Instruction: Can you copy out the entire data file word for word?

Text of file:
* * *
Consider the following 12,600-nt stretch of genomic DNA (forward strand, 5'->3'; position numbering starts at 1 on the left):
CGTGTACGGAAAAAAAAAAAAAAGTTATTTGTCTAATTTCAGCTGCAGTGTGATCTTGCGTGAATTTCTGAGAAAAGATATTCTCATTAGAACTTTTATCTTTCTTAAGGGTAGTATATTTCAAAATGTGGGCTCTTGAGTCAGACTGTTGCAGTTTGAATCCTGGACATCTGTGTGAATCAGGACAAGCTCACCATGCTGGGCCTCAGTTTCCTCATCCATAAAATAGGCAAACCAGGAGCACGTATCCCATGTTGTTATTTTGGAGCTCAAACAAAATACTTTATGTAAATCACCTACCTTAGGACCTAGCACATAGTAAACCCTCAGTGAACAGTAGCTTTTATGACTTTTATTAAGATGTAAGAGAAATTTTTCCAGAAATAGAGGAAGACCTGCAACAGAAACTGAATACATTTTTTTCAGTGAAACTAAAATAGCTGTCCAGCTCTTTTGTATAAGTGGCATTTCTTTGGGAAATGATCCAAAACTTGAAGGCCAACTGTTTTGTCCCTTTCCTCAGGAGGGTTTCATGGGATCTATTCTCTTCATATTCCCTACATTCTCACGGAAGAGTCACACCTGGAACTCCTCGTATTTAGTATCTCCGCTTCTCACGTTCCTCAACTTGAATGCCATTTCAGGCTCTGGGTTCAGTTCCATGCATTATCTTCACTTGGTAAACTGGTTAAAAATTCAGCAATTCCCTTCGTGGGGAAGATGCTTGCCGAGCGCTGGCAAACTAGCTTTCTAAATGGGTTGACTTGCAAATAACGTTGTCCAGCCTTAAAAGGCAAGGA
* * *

Consider the following 12,600-nt stretch of genomic DNA (forward strand, 5'->3'; position numbering starts at 1 on the left):
CGTGTACGGAAAAAAAAAAAAAAGTTATTTGTCTAATTTCAGCTGCAGTGTGATCTTGCGTGAATTTCTGAGAAAAGATATTCTCATTAGAACTTTTATCTTTCTTAAGGGTAGTATATTTCAAAATGTGGGCTCTTGAGTCAGACTGTTGCAGTTTGAATCCTGGACATCTGTGTGAATCAGGACAAGCTCACCATGCTGGGCCTCAGTTTCCTCATCCATAAAATAGGCAAACCAGGAGCACGTATCCCATGTTGTTATTTTGGAGCTCAAACAAAATACTTTATGTAAATCACCTACCTTAGGACCTAGCACATAGTAAACCCTCAGTGAACAGTAGCTTTTATGACTTTTATTAAGATGTAAGAGAAATTTTTCCAGAAATAGAGGAAGACCTGCAACAGAAACTGAATACATTTTTTTCAGTGAAACTAAAATAGCTGTCCAGCTCTTTTGTATAAGTGGCATTTCTTTGGGAAATGATCCAAAACTTGAAGGCCAACTGTTTTGTCCCTTTCCTCAGGAGGGTTTCATGGGATCTATTCTCTTCATATTCCCTACATTCTCACGGAAGAGTCACACCTGGAACTCCTCGTATTTAGTATCTCCGCTTCTCACGTTCCTCAACTTGAATGCCATTTCAGGCTCTGGGTTCAGTTCCATGCATTATCTTCACTTGGTAAACTGGTTAAAAATTCAGCAATTCCCTTCGTGGGGAAGATGCTTGCCGAGCGCTGGCAAACTAGCTTTCTAAATGGGTTGACTTGCAAATAACGTTGTCCAGCCTTAAAAGGCAAGGA